Building a job-ready portfolio of coding projects doesn’t happen overnight, but if you’re like most self-taught developers, you’ve likely built up a nice collection of todo apps, calculators, and other toy programs.
I’m really interested in the trends we see in the software engineering job market. Sometimes it’s really hard to tell a cohesive and accurate narrative about what’s happening because it just happens so dang fast, and very few people are collecting data on the matter.
I think we often do a great job of flogging the dead horse of whiteboarding problems when giving coding interview advice.
At work, computer scientists build and deploy programs, algorithms, and systems to solve real-world problems. In most tech jobs, they spend the majority of their time working in teams on new software products.
With so many job boards out there, it can be terribly confusing to know where to start when you’re looking for a programming job - especially if you’re looking for your first programming job.
The future is bright for career options in computer science with remote work opening up doors that weren’t present before.
If you want to learn to code, there are many strategies to get your coding skills from non-existent to employable.
I’ve reviewed a lot of resumes, both as an engineering manager and in the monthly resume workshops we do in the Boot.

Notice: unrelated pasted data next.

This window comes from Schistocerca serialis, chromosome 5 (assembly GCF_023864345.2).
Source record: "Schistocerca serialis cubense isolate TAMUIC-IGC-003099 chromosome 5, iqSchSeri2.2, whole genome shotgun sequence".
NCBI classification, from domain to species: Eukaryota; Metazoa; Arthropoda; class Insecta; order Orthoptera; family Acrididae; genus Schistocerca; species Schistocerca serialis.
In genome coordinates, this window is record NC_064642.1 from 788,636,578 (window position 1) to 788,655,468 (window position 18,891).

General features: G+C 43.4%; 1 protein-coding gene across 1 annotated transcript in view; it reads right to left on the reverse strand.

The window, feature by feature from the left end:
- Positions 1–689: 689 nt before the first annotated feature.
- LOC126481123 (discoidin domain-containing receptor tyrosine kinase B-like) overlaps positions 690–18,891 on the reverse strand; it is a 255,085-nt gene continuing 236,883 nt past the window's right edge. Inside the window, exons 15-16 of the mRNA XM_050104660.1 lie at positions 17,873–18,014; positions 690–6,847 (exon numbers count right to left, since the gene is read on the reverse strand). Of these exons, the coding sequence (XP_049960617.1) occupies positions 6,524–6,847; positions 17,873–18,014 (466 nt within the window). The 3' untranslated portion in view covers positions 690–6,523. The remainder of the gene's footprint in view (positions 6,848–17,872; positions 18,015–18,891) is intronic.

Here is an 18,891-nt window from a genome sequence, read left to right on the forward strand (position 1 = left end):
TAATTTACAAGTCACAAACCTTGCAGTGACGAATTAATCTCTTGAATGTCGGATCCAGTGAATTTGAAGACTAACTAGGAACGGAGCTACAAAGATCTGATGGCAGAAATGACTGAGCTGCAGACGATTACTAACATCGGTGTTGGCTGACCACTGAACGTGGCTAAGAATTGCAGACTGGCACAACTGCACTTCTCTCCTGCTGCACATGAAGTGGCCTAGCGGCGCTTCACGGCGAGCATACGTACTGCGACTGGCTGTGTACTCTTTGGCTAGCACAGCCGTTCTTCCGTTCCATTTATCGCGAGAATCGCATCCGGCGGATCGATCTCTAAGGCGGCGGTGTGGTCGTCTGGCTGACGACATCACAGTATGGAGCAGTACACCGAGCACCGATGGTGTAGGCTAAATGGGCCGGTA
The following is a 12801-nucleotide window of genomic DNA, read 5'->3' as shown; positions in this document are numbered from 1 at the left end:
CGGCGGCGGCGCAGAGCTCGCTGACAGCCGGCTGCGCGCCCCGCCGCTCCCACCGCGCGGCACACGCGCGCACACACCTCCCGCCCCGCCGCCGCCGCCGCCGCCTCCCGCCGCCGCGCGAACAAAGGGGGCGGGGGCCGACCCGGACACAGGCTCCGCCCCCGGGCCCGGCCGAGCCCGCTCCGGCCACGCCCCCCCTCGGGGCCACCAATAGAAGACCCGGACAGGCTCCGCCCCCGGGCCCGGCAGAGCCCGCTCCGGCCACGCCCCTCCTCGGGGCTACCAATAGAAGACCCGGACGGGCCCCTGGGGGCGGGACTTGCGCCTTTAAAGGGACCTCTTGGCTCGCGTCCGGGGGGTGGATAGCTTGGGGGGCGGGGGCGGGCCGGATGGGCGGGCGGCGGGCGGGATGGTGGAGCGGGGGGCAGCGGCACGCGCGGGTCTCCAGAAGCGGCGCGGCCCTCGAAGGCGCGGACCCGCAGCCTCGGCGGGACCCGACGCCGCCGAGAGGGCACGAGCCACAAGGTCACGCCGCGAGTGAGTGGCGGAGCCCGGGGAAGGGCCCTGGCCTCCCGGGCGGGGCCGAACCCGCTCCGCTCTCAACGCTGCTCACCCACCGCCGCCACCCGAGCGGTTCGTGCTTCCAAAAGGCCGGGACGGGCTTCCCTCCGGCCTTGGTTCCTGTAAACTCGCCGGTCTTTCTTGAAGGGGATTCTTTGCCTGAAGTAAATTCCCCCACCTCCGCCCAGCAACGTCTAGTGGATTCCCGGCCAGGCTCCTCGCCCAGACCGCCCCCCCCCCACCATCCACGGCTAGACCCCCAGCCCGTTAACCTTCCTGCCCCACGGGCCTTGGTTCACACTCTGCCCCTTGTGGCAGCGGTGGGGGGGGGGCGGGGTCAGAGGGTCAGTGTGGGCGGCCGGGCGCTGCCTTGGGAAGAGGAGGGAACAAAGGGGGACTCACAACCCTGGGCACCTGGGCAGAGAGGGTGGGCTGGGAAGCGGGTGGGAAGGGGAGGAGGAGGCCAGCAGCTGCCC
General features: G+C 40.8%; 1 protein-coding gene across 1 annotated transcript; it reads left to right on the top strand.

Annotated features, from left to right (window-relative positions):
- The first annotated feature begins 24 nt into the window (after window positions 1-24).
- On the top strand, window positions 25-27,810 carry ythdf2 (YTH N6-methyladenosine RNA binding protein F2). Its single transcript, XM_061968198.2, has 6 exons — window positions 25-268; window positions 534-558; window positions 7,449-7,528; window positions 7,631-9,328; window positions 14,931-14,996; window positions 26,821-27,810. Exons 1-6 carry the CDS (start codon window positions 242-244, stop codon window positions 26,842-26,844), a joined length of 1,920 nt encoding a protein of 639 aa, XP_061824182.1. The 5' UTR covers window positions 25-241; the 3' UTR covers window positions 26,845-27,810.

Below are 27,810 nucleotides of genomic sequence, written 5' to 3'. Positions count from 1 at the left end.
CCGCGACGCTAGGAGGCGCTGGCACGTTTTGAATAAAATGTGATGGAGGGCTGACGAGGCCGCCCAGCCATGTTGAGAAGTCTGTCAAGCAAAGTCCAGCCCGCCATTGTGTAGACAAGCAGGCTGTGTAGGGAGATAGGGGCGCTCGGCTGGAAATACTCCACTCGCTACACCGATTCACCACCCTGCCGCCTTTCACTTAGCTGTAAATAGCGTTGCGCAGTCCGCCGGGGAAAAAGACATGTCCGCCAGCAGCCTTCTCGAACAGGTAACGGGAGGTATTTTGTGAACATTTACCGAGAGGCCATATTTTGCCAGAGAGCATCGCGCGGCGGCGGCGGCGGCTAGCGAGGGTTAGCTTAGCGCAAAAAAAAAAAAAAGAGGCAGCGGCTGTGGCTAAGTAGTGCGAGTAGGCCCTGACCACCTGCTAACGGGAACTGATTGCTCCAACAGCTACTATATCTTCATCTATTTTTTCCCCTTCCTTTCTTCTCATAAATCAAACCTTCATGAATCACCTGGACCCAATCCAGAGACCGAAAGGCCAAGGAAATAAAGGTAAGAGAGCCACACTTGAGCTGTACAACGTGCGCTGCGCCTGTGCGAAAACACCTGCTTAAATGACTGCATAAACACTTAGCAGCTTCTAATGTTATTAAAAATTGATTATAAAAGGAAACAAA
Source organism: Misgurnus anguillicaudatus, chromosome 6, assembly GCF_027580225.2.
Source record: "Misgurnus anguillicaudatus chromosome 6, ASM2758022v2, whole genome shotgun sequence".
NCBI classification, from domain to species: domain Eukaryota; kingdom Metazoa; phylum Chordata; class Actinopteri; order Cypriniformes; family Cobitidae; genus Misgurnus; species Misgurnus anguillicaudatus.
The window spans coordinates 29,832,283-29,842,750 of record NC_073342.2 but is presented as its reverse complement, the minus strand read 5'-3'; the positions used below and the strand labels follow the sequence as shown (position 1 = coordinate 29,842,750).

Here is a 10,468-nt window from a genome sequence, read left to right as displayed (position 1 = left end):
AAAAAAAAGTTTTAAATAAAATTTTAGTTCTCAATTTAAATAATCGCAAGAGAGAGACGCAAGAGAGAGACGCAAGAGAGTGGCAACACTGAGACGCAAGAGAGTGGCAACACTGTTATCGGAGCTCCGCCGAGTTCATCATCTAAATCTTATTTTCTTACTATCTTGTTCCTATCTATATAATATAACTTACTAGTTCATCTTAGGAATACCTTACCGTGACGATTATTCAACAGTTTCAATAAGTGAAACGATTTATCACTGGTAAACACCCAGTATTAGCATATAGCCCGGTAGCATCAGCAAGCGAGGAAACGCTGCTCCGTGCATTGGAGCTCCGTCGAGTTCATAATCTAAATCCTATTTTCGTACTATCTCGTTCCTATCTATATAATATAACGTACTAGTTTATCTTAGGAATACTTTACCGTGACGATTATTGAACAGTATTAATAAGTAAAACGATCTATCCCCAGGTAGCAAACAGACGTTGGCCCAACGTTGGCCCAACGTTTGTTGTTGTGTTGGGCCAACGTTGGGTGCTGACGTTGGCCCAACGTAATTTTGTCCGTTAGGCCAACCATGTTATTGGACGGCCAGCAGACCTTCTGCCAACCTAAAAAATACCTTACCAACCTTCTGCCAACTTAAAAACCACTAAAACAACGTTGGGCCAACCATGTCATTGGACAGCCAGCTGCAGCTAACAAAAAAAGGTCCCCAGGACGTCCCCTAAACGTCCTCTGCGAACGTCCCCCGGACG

A while back I went through the interview process at a company I won’t name here.
When you’re in a position of wondering, “Is a coding bootcamp worth it?” you should look at several factors.
Changing majors is a tale as old as time. A degree that would normally require four years to complete can quickly turn into a more expensive endeavor that takes five or six years for a student that can’t decide what they want to study.
There are two main options to get a programming certificate online - online courses and universities.
“Software engineer” has become a ubiquitous term for people who write, deploy, architect, or sometimes even simply test code.
Why shouldn’t your hobby earn you money? 🔗Programming is a very lucrative skill to have, whether as a professional career, a freelance gig, or even just a hobby.
The journey to becoming a gainfully employed software engineer can feel long. The good news is, you can learn smarter not harder.
I’ve seen a lot of buzz recently about software developers wanting to form unions. I’m particularly interested in this topic while I’m #indiehacking boot.
If you’re reading this article, you’re well aware of the great benefits that come with a programming job - high salaries for programmers, an expanding job market, exciting opportunities.
It sounds like a pipe dream. A well-paid programming job, with no experience? Get out of town.
Imagine, like so many folks, that you decide what you want to study when you’re just 18.
There are so many obvious reasons to learn to code: freelancing opportunities, career advancement, salary increase, and personal satisfaction among others.
Software engineering continues to be one of the most lucrative career paths in the tech industry.
So you want to hire a developer? Or maybe you just want to know what is going through the heads of employers like myself.